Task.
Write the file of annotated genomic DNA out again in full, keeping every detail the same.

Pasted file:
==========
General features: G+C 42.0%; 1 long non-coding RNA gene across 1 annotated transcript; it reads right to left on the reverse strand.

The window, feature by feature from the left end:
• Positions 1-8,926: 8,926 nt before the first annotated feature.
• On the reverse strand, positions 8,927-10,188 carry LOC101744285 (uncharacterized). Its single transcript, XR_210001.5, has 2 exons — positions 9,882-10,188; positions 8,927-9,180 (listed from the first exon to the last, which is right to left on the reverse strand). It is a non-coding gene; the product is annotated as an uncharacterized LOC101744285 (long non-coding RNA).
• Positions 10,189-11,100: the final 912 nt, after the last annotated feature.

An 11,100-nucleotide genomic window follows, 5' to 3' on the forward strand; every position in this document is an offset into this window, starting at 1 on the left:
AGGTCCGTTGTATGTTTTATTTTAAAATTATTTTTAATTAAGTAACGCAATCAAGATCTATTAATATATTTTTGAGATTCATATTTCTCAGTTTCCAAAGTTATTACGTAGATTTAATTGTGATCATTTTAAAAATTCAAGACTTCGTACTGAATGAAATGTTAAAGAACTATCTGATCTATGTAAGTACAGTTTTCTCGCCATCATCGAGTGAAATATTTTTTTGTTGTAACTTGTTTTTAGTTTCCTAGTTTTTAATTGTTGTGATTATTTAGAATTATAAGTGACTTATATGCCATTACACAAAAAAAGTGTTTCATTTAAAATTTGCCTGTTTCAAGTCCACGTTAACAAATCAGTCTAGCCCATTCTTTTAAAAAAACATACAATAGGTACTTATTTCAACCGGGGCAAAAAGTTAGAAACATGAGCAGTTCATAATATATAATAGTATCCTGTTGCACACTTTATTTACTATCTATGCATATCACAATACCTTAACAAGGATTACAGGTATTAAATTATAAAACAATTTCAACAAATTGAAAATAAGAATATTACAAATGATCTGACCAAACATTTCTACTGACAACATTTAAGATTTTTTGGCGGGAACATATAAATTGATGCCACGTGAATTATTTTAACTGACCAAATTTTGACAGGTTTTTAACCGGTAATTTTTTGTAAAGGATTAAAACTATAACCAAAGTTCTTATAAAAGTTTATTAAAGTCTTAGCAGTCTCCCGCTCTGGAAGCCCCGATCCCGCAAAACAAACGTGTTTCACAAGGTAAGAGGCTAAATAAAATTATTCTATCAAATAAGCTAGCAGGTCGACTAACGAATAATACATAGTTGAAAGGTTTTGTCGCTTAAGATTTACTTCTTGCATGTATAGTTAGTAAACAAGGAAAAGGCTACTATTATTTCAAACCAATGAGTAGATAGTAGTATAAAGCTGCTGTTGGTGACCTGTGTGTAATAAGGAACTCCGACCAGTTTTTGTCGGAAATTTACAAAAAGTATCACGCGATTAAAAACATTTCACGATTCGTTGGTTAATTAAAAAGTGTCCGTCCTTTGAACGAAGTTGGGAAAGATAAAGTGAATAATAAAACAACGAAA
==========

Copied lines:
General features: G+C 42.0%; 1 long non-coding RNA gene across 1 annotated transcript; it reads right to left on the reverse strand.

The window, feature by feature from the left end:
• Positions 1-8,926: 8,926 nt before the first annotated feature.
• On the reverse strand, positions 8,927-10,188 carry LOC101744285 (uncharacterized). Its single transcript, XR_210001.5, has 2 exons — positions 9,882-10,188; positions 8,927-9,180 (listed from the first exon to the last, which is right to left on the reverse strand). It is a non-coding gene; the product is annotated as an uncharacterized LOC101744285 (long non-coding RNA).
• Positions 10,189-11,100: the final 912 nt, after the last annotated feature.

An 11,100-nucleotide genomic window follows, 5' to 3' on the forward strand; every position in this document is an offset into this window, starting at 1 on the left:
AGGTCCGTTGTATGTTTTATTTTAAAATTATTTTTAATTAAGTAACGCAATCAAGATCTATTAATATATTTTTGAGATTCATATTTCTCAGTTTCCAAAGTTATTACGTAGATTTAATTGTGATCATTTTAAAAATTCAAGACTTCGTACTGAATGAAATGTTAAAGAACTATCTGATCTATGTAAGTACAGTTTTCTCGCCATCATCGAGTGAAATATTTTTTTGTTGTAACTTGTTTTTAGTTTCCTAGTTTTTAATTGTTGTGATTATTTAGAATTATAAGTGACTTATATGCCATTACACAAAAAAAGTGTTTCATTTAAAATTTGCCTGTTTCAAGTCCACGTTAACAAATCAGTCTAGCCCATTCTTTTAAAAAAACATACAATAGGTACTTATTTCAACCGGGGCAAAAAGTTAGAAACATGAGCAGTTCATAATATATAATAGTATCCTGTTGCACACTTTATTTACTATCTATGCATATCACAATACCTTAACAAGGATTACAGGTATTAAATTATAAAACAATTTCAACAAATTGAAAATAAGAATATTACAAATGATCTGACCAAACATTTCTACTGACAACATTTAAGATTTTTTGGCGGGAACATATAAATTGATGCCACGTGAATTATTTTAACTGACCAAATTTTGACAGGTTTTTAACCGGTAATTTTTTGTAAAGGATTAAAACTATAACCAAAGTTCTTATAAAAGTTTATTAAAGTCTTAGCAGTCTCCCGCTCTGGAAGCCCCGATCCCGCAAAACAAACGTGTTTCACAAGGTAAGAGGCTAAATAAAATTATTCTATCAAATAAGCTAGCAGGTCGACTAACGAATAATACATAGTTGAAAGGTTTTGTCGCTTAAGATTTACTTCTTGCATGTATAGTTAGTAAACAAGGAAAAGGCTACTATTATTTCAAACCAATGAGTAGATAGTAGTATAAAGCTGCTGTTGGTGACCTGTGTGTAATAAGGAACTCCGACCAGTTTTTGTCGGAAATTTACAAAAAGTATCACGCGATTAAAAACATTTCACGATTCGTTGGTTAATTAAAAAGTGTCCGTCCTTTGAACGAAGTTGGGAAAGATAAAGTGAATAATAAAACAACGAAA